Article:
O death, where is thy sting? O grave, where is thy victory?

     These last words of Christ in John 19:30 - "It is finished" - have been tossed back and forth on this site before in another post as to their exact import.  Traditionally, I too was taught that this was Christ's triumphant announcement from the cross that salvation's work was completed.  

     There's just one problem with that interpretation, which  some of you have also noted.  Paul declares most emphatically in I Cor. 15:16-17 that if Christ be not raised, our faith is vain and we are yet in our sins.  The legal provisions for our salvation were not wrapped up with Christ's death on the cross.  In real-time, they were finished when a bodily-resurrected Christ came near to the Ancient of Days (Daniel 7:13-14) and did his high-priestly work by offering his own blood sacrifice on our behalf on a heavenly mercy seat in a heavenly temple (Hebrews 9:12).  To stop short of this complete process is to ignore the types laid out in the Mosaic law regarding the offering of sacrifices, and consequently renders them meaningless.  

     Now for the actual intent of this post.  I have come to the conclusion that this announcement with Christ's dying breath was intended to tell us that the literal-thousand-year millennium was closing down at that point in time.  Christ himself had given his disciples advance warning of this in John 12:31.  Speaking of his death which was a mere five days away, he said, "Now is the judgment of this world: now shall the prince of this world be cast out."  If you go to Revelation 12:9, you can see the actual details of this "casting out".  After an angelic conflict between Michael and his angels versus the Dragon/Old Serpent/Devil/Satan (pick your label of choice - they're all there) and his angels, they are cast out of heaven, no longer to have access there, once the shed blood of the Lamb overcomes them (Rev. 12:11).  "Now is come salvation", it says, once Christ's power to "take up his life again" had been manifested (Rev. 12:10 and John 10:18).  Not before then (i.e. at the crucifixion).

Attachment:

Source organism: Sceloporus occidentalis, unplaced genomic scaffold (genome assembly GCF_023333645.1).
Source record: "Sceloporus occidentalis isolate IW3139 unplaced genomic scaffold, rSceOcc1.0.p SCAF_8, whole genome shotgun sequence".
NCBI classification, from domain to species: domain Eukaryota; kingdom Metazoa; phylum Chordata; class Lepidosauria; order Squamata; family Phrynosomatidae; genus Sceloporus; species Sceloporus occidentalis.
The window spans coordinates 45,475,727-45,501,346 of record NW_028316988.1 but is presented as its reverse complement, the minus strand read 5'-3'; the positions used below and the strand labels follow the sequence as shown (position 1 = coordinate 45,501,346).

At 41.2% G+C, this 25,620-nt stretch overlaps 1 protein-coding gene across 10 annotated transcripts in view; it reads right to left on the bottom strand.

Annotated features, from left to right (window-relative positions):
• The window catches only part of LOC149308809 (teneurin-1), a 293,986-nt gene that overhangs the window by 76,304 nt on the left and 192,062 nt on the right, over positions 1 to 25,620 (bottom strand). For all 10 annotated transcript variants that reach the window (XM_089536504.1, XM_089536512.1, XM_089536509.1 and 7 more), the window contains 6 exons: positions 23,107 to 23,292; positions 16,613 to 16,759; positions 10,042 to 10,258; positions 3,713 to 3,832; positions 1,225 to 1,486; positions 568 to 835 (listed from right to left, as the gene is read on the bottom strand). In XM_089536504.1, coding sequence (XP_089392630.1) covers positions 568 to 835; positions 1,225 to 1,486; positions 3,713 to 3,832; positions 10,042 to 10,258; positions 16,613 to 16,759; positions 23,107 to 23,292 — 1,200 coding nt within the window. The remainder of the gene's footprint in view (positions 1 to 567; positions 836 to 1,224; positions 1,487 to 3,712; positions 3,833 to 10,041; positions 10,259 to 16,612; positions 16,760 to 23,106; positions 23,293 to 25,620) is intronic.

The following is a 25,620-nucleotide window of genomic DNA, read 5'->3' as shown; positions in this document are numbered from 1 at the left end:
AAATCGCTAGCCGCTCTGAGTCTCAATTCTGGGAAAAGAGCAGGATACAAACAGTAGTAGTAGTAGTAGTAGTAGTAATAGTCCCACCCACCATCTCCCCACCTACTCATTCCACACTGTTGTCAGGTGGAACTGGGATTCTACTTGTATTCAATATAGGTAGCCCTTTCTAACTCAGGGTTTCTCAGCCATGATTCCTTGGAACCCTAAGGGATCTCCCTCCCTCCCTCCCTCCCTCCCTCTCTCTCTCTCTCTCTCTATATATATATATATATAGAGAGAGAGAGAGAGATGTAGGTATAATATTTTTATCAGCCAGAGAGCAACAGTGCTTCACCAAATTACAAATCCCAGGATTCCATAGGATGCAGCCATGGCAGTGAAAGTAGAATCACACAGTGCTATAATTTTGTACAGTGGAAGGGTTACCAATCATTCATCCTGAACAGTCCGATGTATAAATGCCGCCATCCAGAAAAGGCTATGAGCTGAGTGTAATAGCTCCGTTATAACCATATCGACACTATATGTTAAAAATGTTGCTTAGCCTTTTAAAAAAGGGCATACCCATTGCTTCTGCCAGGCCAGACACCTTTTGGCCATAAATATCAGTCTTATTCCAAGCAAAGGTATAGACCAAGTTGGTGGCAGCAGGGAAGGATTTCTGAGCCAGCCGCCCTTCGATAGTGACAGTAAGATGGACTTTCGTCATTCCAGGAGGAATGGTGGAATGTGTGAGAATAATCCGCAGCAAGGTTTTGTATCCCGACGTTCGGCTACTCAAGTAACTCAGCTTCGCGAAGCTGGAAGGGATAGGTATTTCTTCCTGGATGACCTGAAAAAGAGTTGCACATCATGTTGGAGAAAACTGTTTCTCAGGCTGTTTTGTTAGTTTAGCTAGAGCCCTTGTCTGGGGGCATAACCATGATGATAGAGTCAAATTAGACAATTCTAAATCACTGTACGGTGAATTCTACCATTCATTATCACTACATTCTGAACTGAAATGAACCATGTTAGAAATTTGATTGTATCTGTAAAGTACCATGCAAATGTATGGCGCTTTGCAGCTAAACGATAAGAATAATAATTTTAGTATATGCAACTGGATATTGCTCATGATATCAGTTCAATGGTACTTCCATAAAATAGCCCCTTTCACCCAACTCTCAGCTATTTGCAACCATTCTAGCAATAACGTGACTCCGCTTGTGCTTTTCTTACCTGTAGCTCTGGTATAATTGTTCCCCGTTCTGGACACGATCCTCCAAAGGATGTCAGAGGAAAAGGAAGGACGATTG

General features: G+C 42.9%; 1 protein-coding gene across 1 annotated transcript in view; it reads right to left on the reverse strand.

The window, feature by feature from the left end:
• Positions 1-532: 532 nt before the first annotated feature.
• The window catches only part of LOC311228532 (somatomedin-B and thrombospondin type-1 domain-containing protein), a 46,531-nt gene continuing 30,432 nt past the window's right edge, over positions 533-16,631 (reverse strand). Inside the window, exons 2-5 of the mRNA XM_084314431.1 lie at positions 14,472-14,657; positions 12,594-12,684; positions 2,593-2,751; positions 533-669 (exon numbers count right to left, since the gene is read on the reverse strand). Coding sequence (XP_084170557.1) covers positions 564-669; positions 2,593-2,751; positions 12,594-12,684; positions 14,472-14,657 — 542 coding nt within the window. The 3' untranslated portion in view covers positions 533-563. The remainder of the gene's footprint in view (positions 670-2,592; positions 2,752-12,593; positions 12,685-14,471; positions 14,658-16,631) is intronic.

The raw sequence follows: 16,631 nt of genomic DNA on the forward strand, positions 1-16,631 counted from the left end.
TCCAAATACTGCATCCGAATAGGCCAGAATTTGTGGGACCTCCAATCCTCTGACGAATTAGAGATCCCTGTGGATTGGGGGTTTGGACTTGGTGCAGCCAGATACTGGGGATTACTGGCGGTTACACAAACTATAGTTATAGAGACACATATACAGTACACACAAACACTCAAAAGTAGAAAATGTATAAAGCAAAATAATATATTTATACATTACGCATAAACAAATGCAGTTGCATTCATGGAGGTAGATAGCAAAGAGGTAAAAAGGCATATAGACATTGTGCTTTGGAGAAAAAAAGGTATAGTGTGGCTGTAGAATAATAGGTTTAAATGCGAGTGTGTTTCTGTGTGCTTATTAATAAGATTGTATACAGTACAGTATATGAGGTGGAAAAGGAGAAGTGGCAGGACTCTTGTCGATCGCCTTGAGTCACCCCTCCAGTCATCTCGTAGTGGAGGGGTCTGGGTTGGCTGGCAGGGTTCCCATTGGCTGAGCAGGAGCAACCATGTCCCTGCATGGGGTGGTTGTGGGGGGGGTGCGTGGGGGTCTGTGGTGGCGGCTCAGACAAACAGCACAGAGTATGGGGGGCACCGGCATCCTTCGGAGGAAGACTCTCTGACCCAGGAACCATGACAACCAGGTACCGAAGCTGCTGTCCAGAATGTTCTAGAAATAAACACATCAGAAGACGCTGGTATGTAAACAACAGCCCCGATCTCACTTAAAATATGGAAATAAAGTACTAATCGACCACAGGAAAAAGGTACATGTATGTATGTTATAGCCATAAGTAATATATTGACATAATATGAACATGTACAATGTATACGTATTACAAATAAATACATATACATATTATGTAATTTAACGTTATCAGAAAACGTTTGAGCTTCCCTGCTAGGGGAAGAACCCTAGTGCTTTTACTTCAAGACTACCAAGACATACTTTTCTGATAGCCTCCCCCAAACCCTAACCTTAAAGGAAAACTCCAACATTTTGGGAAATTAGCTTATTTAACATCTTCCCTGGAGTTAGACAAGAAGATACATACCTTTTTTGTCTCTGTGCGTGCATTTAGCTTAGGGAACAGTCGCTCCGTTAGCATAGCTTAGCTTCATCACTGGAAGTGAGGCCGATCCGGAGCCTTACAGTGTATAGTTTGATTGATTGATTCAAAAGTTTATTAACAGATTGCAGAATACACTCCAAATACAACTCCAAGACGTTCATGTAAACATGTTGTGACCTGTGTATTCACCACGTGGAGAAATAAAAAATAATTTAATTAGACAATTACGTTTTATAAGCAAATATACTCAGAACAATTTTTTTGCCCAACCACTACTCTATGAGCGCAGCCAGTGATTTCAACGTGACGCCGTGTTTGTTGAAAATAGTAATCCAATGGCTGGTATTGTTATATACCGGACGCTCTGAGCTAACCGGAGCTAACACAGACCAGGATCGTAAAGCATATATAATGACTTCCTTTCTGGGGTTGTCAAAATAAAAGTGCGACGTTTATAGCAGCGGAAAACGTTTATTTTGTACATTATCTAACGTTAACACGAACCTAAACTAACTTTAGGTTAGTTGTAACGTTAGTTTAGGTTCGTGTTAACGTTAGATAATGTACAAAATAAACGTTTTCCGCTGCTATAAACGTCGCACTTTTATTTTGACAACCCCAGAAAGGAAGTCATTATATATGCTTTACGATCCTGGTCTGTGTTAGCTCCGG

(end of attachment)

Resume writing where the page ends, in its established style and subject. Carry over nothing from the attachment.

The "judgment of this world" Christ warned of in this John 12:31 verse comes to pass with the Rev. 12:12 judgment of those who inhabit the earth (land of Israel) and the sea (Gentile nations as well).  This judgment is defined as the devil (and his angels who were cast out of heaven with him) coming down to the earth for a  short time (33 AD - 70 AD) to persecute the church in great wrath (Rev. 12:13), and to deceive the nations (Rev. 20:8) - which is both the inhabiters of the earth and the sea being afflicted.  

     Jesus gives his disciples another warning on the night of the last supper, reminding them once more that "...the prince of this world cometh and hath nothing in me." (John 14:30).  Again, this refers to the very near post-millennium "coming" of the devil down to the earth for a "little season" (Rev. 20:3) which would last from 33 AD - 70 AD.  There is actually a symbolic reason for the darkness over the whole land until the ninth hour at which time Christ died.  The "power of darkness" (Luke 22:53) was about to be loosed on the world to wreak havoc.  

     I realize there are many whose concept of the millennium's time frame is a symbolic term only, and not a literal thousand years.  They have proposed, for one example, a 40-year period or less, closing with September 70 AD when the city finally falls.  After considering this proposal, I cannot reconcile this idea with how Rev. 20:3,7 presents it.  The thousand years are "fulfilled" and "expired" when Satan is loosed out of his prison. This has the strong connotation of an actual time clock, with the exact period of time ticking away until the alarm goes off - not a vague, figurative term which can be loosely applied to any symbolic amount of years whatever.  Is there anyone who would like to apply this same symbolic estimate principle to the expiration date on your package of hamburger?   Consider this also: if Satan is loosed for a short time after the millennium to incite the nations to battle, how can this happen if the millennium is wrapped up at the final 70 AD destruction of Jerusalem and it's temple?